Circuit design based on arduino platform

Hello All,

I am in the beginning phases of designing some midi specific hardware using the arduino as my design prototype. Am I correct in understanding that arduino uses C++ as it's programming language, or a variation of it? Basically I feel the most logical approach for pcb fabrication and programming would be to successfully prototype my circuit using the mega2650, and then design my circuit with the arduino "in it". This way I could simply program each fabricated circuit board with my existing arduino code.... Does this seem like a logical step forward?

Yes, all the schematics are available, and you can use it.

The Arduino uses the Gnu C Compiler (gcc) which generates code for the Atmel microcontrollers. http://www.nongnu.org/avr-libc/

You can use C++, but also 'C', and even some inline assembly. The 'C++' and 'C' are not a variation, they are the full thing. There is also a floating point libary, but only for 32-bit 'float'. The 64-bit 'double' is accepted, but it is translated into 'float'.

Arduino connects programming to the outside world. So the libraries to use the pins and hardware are specific for the Arduino. There is a lot code created by users, mostly to interface with other hardware.

http://arduino.cc/en/Reference/HomePage http://arduino.cc/en/Reference/Libraries

Great! Thanks for the useful information. Just so I'm clear however, once I have successfully designed a prototype and a circuit board based on that prototype, would I want to use the GCC to program the atmega2650 or could I program it using the software I use to program the arduino? If not, why is this?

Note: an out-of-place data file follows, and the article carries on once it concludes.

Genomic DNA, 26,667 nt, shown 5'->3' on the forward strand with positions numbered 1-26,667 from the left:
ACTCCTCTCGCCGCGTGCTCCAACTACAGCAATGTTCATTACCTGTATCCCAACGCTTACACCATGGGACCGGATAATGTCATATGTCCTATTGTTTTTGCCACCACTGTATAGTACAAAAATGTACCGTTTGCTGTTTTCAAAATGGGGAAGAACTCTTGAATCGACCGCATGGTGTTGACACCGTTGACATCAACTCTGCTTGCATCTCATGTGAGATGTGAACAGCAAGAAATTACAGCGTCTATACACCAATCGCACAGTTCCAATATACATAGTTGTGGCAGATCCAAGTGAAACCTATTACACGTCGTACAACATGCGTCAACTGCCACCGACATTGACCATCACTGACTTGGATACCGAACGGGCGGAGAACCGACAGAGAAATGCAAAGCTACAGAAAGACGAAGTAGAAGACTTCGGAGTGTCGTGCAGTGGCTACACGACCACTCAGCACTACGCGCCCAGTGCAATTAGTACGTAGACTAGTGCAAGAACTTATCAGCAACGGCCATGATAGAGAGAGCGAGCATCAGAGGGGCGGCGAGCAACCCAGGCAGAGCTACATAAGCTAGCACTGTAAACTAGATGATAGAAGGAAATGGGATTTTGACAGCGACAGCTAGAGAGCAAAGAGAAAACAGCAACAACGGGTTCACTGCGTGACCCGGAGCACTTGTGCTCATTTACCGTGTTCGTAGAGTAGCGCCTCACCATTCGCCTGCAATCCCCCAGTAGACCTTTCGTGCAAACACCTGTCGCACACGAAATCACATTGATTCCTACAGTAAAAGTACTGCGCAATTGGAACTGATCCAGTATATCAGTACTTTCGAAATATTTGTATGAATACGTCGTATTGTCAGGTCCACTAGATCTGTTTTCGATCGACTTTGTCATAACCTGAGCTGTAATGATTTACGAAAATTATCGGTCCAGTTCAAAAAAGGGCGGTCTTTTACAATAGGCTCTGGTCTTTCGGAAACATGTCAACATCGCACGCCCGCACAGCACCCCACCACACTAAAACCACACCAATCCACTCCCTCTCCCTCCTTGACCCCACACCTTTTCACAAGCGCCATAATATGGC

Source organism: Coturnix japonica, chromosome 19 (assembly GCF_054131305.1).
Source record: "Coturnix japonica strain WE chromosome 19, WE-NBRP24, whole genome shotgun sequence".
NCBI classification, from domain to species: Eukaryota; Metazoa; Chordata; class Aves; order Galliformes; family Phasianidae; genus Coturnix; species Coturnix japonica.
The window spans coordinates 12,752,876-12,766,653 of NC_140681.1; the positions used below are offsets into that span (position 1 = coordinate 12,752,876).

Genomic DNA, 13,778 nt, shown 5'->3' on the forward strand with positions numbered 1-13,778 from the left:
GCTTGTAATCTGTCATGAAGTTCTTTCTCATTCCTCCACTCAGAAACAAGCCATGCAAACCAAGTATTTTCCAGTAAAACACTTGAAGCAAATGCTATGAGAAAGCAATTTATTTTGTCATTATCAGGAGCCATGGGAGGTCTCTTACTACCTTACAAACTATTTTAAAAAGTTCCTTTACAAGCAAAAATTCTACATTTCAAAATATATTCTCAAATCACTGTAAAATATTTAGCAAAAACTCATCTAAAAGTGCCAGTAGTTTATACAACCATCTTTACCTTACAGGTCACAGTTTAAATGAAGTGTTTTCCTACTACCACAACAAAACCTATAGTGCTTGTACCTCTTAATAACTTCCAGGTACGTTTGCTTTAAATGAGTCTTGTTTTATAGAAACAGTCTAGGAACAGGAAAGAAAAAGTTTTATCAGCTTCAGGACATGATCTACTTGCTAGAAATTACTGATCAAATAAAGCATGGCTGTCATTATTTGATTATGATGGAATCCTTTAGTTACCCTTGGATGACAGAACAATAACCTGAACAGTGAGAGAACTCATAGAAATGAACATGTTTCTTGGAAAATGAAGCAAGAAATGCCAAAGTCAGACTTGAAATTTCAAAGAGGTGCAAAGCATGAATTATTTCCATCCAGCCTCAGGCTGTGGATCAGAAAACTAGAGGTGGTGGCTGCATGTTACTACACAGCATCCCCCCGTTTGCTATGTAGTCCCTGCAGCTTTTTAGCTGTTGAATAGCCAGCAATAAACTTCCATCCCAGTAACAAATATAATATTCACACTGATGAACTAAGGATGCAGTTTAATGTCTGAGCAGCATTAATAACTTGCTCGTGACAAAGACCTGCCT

Yes, both. When you have the ATmega2650 with an external 16MHz crystal, it is Arduino compatible and you can use it as if it is the default Arduino Mega 2650 board. http://arduino.cc/en/Main/arduinoBoardMega2560 http://arduino.cc/en/Hacking/PinMapping2560

You will install a bootloader by connecting a programmer to the ICSP pins.
Do that from within the IDE, it will setup the fuses so the “board” looks/acts like a Mega.
You can continue to load sketches that way (via File:Upload Using Programmer), or if the bootloader is installed you can load sketches via the serial port.
Here’s a board I am making to have a bare-bones “Mega” I can drop into a project. Unconnected pins are almost all connected to the ground planes.

Well, that .jpg schematic didn't come thru that clear, but you can see the few components needed for a bare-bones board. Resistor, some 0.1uF caps, and crystal and 22pF caps.

Perfect! Thank you gentlemen... Now I just need to learn how to program :roll_eyes: